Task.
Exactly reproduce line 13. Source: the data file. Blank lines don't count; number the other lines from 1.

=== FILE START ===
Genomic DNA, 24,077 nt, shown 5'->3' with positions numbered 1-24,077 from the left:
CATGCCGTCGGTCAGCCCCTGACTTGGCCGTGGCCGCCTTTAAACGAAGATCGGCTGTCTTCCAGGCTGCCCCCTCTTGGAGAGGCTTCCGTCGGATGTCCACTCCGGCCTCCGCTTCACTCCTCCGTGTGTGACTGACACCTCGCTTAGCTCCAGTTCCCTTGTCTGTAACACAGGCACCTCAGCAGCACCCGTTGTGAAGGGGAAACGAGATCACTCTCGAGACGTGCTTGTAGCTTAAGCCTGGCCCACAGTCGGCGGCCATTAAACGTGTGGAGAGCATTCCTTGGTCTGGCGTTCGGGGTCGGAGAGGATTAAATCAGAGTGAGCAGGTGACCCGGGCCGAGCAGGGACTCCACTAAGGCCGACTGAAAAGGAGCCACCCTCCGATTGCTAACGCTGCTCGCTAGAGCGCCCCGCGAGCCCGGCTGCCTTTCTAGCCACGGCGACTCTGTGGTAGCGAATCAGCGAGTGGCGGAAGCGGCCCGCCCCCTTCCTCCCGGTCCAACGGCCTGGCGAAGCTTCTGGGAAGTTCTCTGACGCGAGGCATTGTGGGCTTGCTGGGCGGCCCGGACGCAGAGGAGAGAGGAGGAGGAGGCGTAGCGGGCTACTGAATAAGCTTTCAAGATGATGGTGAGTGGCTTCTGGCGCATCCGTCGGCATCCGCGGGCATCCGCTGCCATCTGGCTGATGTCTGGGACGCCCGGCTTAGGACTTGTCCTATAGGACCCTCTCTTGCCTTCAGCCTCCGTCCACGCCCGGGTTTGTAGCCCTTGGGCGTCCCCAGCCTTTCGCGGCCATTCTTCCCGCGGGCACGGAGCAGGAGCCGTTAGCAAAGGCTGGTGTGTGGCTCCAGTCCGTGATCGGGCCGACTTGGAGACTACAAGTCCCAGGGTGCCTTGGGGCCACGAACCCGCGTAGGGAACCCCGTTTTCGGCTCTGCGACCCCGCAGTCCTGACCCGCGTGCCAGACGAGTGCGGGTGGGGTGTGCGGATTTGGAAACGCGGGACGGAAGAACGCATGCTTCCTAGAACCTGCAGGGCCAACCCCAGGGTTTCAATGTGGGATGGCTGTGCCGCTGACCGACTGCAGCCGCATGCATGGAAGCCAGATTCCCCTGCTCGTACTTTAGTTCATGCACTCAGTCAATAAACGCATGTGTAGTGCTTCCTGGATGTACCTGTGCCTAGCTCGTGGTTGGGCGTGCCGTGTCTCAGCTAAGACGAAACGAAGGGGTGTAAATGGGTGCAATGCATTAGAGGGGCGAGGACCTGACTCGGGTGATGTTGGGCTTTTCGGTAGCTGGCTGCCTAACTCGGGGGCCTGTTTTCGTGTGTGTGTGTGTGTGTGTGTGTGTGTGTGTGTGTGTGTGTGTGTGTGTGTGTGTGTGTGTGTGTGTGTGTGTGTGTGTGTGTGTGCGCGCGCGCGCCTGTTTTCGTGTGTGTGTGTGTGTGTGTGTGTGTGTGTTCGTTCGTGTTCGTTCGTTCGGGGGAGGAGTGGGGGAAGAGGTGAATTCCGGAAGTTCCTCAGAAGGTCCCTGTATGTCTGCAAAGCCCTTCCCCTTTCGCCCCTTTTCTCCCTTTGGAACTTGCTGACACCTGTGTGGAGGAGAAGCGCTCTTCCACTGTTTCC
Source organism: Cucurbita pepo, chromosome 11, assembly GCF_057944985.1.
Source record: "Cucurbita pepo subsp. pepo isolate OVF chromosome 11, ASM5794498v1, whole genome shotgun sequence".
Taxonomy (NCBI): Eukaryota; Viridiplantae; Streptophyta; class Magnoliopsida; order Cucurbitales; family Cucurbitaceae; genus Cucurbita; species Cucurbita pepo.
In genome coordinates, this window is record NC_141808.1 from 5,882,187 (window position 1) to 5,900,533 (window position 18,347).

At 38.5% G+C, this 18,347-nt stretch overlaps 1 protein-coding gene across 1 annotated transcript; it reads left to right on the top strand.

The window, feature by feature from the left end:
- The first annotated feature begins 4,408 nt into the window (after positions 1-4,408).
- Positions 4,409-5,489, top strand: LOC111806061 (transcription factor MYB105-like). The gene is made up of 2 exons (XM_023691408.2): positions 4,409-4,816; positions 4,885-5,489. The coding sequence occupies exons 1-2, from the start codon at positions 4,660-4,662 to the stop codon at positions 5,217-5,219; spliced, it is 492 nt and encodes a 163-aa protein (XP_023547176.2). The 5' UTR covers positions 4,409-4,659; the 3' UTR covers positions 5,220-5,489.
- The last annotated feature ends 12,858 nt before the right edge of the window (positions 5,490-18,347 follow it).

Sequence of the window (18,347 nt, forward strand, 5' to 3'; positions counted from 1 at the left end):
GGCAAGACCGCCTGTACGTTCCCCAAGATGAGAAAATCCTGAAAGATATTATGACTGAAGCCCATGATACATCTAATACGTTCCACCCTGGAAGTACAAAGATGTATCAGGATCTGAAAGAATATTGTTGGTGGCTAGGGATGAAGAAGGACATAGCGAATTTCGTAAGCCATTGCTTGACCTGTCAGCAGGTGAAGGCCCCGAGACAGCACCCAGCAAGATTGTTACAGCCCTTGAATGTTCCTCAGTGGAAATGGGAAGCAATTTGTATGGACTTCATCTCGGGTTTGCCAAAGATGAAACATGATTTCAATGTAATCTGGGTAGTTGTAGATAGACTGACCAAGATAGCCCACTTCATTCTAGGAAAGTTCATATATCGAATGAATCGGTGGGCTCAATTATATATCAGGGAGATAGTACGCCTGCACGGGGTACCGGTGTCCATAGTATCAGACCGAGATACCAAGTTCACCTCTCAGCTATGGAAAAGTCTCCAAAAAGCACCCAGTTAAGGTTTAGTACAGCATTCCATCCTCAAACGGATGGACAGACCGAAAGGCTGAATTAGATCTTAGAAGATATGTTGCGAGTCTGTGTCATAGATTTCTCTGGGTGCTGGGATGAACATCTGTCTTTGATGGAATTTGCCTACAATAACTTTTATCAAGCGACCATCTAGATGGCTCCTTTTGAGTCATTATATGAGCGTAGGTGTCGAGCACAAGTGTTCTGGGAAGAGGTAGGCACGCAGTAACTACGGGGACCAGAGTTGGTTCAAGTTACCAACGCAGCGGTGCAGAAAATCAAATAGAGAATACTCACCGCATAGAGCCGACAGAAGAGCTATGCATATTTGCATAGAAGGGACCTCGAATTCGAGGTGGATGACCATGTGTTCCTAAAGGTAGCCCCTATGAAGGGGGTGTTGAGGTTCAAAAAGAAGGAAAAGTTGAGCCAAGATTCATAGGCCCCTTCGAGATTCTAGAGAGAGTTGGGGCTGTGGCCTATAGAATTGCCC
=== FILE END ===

GGCAAGACCGCCTGTACGTTCCCCAAGATGAGAAAATCCTGAAAGATATTATGACTGAAGCCCATGATACATCTAATACGTTCCACCCTGGAAGTACAAAGATGTATCAGGATCTGAAAGAATATTGTTGGTGGCTAGGGATGAAGAAGGACATAGCGAATTTCGTAAGCCATTGCTTGACCTGTCAGCAGGTGAAGGCCCCGAGACAGCACCCAGCAAGATTGTTACAGCCCTTGAATGTTCCTCAGTGGAAATGGGAAGCAATTTGTATGGACTTCATCTCGGGTTTGCCAAAGATGAAACATGATTTCAATGTAATCTGGGTAGTTGTAGATAGACTGACCAAGATAGCCCACTTCATTCTAGGAAAGTTCATATATCGAATGAATCGGTGGGCTCAATTATATATCAGGGAGATAGTACGCCTGCACGGGGTACCGGTGTCCATAGTATCAGACCGAGATACCAAGTTCACCTCTCAGCTATGGAAAAGTCTCCAAAAAGCACCCAGTTAAGGTTTAGTACAGCATTCCATCCTCAAACGGATGGACAGACCGAAAGGCTGAATTAGATCTTAGAAGATATGTTGCGAGTCTGTGTCATAGATTTCTCTGGGTGCTGGGATGAACATCTGTCTTTGATGGAATTTGCCTACAATAACTTTTATCAAGCGACCATCTAGATGGCTCCTTTTGAGTCATTATATGAGCGTAGGTGTCGAGCACAAGTGTTCTGGGAAGAGGTAGGCACGCAGTAACTACGGGGACCAGAGTTGGTTCAAGTTACCAACGCAGCGGTGCAGAAAATCAAATAGAGAATACTCACCGCATAGAGCCGACAGAAGAGCTATGCATATTTGCATAGAAGGGACCTCGAATTCGAGGTGGATGACCATGTGTTCCTAAAGGTAGCCCCTATGAAGGGGGTGTTGAGGTTCAAAAAGAAGGAAAAGTTGAGCCAAGATTCATAGGCCCCTTCGAGATTCTAGAGAGAGTTGGGGCTGTGGCCTATAGAATTGCCC